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On the shoulders of Thomas Sankara

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Picture: Jean-Claude Delmas / AFP / taken on October 3, 1983 President of Burkina Faso Captain Thomas Sankara, left, with France’s President Francois Mitterrand in Vittel during the 10th Franco African Summit. ‘We are fighting this system that allows a handful of men on earth to rule all of humanity,’ Sankara said after taking power in a military coup. This put him in the crosshairs of the West, particularly his old coloniser, France, the writer says.

By Kim Heller

Good Presidents are as scarce these days as the Juliet Rose, one of the world’s rarest flowers. An exceptional few, like Burkina Faso’s Thomas Sankara, were worth weeping over. When the life of Sankara was brutally erased, the nation cried.

Stories flow of how when President Thomas Sankara was laid to rest in a civil cemetery in 1987, his grave was adorned with fresh flowers and messages of love from ordinary citizens. “Long live the president of the poor” was one of the many handwritten notes. Another read “Mama Sankara, your son will be avenged. We are all Sankara.”

Of all African leaders, past and present, it is perhaps Burkina Faso’s Thomas Sankara who fought most bravely and boldly against the disabling and often deadly consequences of Western domination. As President of Burkina Faso, Sankara put in policies to permanently eradicate the deep-etched poverty and economic submission born out of colonial repression and post-colonial influence and interference.

Writer and activist Leo Zeilig wrote how “economic devastation and the largely unreformed relationships of African states with former colonial powers formed a pattern which Sankara promised to break”. “He refused to accept that poverty in West Africa was inevitable and offered a new kind of freedom.”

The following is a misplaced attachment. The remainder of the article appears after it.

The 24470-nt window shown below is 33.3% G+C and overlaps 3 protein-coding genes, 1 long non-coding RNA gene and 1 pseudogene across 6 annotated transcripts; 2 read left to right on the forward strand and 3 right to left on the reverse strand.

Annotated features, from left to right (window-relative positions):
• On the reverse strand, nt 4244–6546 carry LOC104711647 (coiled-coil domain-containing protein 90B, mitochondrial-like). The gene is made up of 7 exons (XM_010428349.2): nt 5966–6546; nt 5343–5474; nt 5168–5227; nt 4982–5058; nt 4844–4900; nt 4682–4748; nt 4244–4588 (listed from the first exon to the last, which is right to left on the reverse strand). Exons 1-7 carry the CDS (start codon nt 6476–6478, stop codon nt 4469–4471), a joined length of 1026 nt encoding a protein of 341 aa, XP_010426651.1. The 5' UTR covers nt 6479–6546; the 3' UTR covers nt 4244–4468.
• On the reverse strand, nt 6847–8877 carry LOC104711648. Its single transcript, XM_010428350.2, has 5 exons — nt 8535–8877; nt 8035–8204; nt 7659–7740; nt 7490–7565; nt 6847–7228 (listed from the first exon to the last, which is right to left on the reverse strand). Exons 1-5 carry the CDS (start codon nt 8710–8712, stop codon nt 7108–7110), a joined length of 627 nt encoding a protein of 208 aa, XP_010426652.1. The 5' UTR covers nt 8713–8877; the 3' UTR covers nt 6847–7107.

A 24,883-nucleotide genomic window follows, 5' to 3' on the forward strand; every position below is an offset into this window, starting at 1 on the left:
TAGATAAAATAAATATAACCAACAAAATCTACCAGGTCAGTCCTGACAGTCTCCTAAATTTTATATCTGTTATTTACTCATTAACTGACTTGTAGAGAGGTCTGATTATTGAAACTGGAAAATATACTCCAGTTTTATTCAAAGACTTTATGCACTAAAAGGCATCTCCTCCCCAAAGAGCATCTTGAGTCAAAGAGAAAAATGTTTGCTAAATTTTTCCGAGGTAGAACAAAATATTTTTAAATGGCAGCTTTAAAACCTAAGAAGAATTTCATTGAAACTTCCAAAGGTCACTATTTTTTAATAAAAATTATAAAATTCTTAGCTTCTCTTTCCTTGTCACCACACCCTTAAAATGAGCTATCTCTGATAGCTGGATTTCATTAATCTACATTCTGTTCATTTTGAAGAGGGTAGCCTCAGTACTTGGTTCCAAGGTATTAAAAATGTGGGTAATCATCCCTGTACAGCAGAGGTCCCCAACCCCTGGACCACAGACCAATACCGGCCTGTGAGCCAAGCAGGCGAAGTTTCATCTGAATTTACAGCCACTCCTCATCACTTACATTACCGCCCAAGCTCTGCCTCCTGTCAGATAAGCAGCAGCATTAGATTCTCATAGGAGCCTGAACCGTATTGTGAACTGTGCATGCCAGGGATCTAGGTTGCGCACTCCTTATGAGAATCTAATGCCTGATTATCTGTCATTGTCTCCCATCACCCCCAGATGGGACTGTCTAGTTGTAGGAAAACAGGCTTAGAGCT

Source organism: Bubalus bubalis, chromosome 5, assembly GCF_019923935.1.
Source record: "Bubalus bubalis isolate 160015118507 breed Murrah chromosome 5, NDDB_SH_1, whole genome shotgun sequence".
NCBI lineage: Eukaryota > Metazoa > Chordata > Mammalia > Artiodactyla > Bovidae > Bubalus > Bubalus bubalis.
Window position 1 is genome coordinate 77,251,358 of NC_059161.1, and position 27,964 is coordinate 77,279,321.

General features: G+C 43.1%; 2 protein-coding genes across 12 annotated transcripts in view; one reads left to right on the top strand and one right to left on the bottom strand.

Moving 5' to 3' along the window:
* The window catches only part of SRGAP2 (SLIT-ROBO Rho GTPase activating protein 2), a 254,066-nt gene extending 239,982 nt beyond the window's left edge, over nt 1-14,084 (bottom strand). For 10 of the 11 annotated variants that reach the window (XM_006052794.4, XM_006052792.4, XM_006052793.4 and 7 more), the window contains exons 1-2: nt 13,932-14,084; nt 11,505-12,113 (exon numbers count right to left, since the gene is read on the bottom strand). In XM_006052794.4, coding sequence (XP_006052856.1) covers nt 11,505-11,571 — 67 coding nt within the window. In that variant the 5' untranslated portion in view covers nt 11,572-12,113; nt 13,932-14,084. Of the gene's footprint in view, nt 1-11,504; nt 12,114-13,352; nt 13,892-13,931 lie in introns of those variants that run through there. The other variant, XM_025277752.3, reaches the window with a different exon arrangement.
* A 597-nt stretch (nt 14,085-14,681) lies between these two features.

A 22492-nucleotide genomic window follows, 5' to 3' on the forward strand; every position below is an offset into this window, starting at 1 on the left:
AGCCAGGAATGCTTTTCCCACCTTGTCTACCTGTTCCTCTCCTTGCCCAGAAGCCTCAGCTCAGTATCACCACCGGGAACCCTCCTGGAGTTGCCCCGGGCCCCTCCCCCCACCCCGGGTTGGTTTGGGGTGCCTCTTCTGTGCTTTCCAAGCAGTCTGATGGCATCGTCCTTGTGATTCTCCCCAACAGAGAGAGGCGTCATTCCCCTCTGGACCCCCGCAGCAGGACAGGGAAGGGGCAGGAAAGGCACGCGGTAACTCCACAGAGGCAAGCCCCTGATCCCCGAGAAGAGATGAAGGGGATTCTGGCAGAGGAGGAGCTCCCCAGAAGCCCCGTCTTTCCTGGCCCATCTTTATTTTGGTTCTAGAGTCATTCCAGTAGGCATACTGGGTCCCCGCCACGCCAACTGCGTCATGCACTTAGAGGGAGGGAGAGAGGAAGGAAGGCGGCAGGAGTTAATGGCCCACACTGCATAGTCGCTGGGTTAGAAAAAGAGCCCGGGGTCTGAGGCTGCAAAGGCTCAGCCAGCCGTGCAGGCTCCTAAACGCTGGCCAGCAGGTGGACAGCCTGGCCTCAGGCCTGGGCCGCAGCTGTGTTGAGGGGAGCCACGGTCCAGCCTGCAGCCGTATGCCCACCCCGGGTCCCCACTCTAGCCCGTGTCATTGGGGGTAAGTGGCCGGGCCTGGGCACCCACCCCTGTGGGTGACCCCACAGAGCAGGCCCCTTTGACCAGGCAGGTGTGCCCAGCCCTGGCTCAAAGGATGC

Thomas Sankara who came to power in 1984, on the back of a ‘popular coup’, was determined to place Burkina Faso on a trajectory of self-determination and socio-economic recovery. Sankara recognised imperialism as a system of exploitation that “occurs not only in the brutal form of those who come with guns to conquer territory” but also “in more subtle forms, through loans, food aid and blackmail.” Sankara said “We are fighting this system that allows a handful of men on earth to rule all of humanity”. And fight he did. Until his dying day.

In his four years as President of Burkina Faso, Sankara did more than most Presidents do in a lifetime. There were no wasted years for the young President. He replaced the country’s colonial name, Upper Volta, with the indigenously inspired Burkina Faso, meaning “land of upright men”. His twin strategy of breaking chains of economic dependency on the West and building the local economy from within saw ordinary citizens enjoy a better quality of life.

He introduced a bold land redistribution project, boosted by vigorous agricultural investment and development. He was determined to ensure that Burkina Faso was a nation that fed its own people. During his Presidency he doubled the country’s wheat production. He also put in measures and practices to eradicate government waste and corruption.

A hero among his own people, Sankara was a thorn in the side of the West, particularly France, the country’s former coloniser. France had continued to benefit from this West African nation well after Independence.

Anta Guissé, a lawyer for the Sankara family spoke of how many countries were unhappy with Sankara who they viewed “as a threat to their influence, to their grip on the region”. Guissé claims that Sankara’s probity was inspiring to many Africans and was one of the reasons that he was killed.

Sankara was once described by French President François Mitterrand “as disturbing” and as a man who “goes further than is necessary.” This in response to Sankara’s condemnation of France’s seeming tolerance of apartheid leaders. Sankara disrupted the easy feed of Imperialism and had to be stopped.

Zeilig wrote of Sankara’s vulnerability to a counter coup from those who had benefitted richly from an ongoing relationship with France and wanted to return to “business as usual with French imperialism”. “Sure enough” Zeilig wrote, “a counter coup came. It was ruthlessly planned and executed. Sankara was shot at the presidential residence by gunmen in military uniform”.

Sankara was assassinated by a band of his own comrades, including his Minister of State Blaise Compaoré. Compaoré was to rule the country for the next 27 years. Zeilig wrote how the new regime under Compaoré swiftly undertook the project of normalising and returning Burkina Faso to “its place on the outer margins of global political economy”. The gains made by Sankara were quickly eroded. The Burkina Faso of today is beset with dire food insecurity, insurgency and it is estimated that 40 percent of its population “live’ below the poverty line.